Oregon State Bar Bulletin — AUGUST/SEPTEMBER 2005


Due to the widespread destruction that Hurricane Katrina has had on the Metropolitan New Orleans area, the Louisiana State Bar Association has established the Hurricane Katrina Legal Community Relief Fund to help assist lawyers who lost their homes and offices in the storm.

"The Red Cross and FEMA are poised to help citizens cope with their personal losses but I am confident members of the legal community will come together to help their colleagues whose law practices and families have been displaced by this unprecedented disaster," LSBA President Frank X. Neuner, Jr. said of the fund.

The relief fund is being administered by the Baton Rouge Bar Foundation.

Donations should be sent to: Hurricane Katrina Legal Community Relief Fund, c/o Baton Rouge Bar Foundation, 544 Main St., Baton Rouge, LA 70802. Questions on the fund should be directed to Baton Rouge Bar Association executive director Ann G. Scarle at (225) 344-4803 or ann@ brba.org.

An annual Associate Salary Survey conducted by the NALP, an association for legal career professionals, shows the median salary for first-year associates has remained stable over the last five years.

The 573 offices that provided salary information for the survey reported a first-year median income of $100,000, with salaries ranging from $67,500 in firms of two to 25 attorneys to $125,000 in firms with more than 500 lawyers. The study shows first-year salaries have remained stable in firms of 251 or more lawyers compared with figures reported five years ago, when the median salary was $110,000.

In some major cities, such as Los Angeles and New York City, as well as the Silicon Valley area, the prevailing salary of $125,000 for first-year associates has remained unchanged since April 2000. Medians in smaller metro areas such as Portland, Sacramento, Cincinnati, Hartford and Indianapolis were in the mid to upper $80,000s. The median salary for first-year associates was highest in the Northeast region at $125,000, and lowest in the South at $95,000.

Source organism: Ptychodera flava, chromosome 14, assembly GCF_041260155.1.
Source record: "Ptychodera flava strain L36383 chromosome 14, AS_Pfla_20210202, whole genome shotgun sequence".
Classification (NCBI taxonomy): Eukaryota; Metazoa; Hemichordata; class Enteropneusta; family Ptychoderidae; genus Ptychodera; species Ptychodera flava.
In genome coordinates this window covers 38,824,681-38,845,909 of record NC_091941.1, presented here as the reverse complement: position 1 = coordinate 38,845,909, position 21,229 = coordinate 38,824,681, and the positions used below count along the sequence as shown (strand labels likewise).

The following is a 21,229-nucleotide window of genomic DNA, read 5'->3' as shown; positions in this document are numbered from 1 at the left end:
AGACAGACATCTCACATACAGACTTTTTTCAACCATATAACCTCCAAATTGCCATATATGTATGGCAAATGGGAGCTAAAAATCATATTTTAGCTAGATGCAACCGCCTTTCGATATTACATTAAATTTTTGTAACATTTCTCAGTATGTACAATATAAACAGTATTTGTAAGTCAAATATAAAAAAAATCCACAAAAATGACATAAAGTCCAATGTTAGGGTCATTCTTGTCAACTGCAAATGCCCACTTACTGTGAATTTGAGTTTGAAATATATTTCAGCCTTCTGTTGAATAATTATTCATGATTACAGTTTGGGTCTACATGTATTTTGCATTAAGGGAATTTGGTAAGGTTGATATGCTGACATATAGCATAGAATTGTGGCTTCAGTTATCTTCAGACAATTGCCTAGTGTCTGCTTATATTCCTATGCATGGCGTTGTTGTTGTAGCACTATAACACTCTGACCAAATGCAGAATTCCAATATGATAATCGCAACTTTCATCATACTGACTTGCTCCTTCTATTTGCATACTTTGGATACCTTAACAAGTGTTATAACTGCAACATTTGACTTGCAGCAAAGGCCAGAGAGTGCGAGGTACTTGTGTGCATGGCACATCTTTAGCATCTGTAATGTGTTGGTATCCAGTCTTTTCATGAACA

For details of the survey, go to www.nalp.org.

The number of patents awarded to Oregon inventors has increased by about 500 percent during the last 20 years, nearly four times the national average, according to the 2004 Oregon Patent Report compiled by Stoel Rives.

Oregon inventors were awarded 2,380 patents in 2004, with electronics, information technologies and optical technologies accounting for 62 percent of the patents. Intel and Hewlett-Packard lead the patent pack. More than one in four patents listed Intel as the assignee, and more than one in nine named Hewlett-Packard. Other companies in the top five include Nike, Inc. with 119 patents, including 104 design patents; Tektronix, Inc. with 57; and Digimarc Corp. with 49.

"The level of patent activity in Oregon shows how important innovation is to the economy in Oregon. It also is a positive indication of the direction our economy is moving," noted Wally Van Valkenburg, technology and intellectual property practice group leader at Stoel Rives.

Information on patent infringement litigation in Oregon shows 33 suits filed in federal court in Oregon last year, with nearly half involving general mechanical technologies. Though a significant portion of patents were issued for electronics and information technology, the percentage of patent infringement lawsuits involving those two sectors was small in comparison.

The report may be found at www.stoel.com/patentreports.

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ABA Issues Results
of Pro Bono Survey

A majority of the nation’s lawyers provided free legal assistance to people of limited means and organizations serving the poor, volunteering an average of 39 hours of pro bono service a year, according to a new survey conducted by the American Bar Association.

"Supporting Justice," the first national survey of lawyers’ pro bono activity, shows 66 percent of attorneys provide some type of pro bono work during the year. Nearly half, 46 percent, met the ABA’s goal of providing at least 50 hours of free legal services in a year.

When asked about factors affecting their decision to engage in pro bono work, 70 percent of participants reported a sense of professional responsibility and personal satisfaction, while 34 percent cited recognition of the needs of the poor. When asked about the factors that discourage pro bono service, 69 percent of respondents reported a lack of time. Another 15 percent named pressure to work a minimum of billable hours and 12 percent reported cost concerns.

For more information about the survey, go to www.abaprobono.org/report.pdf.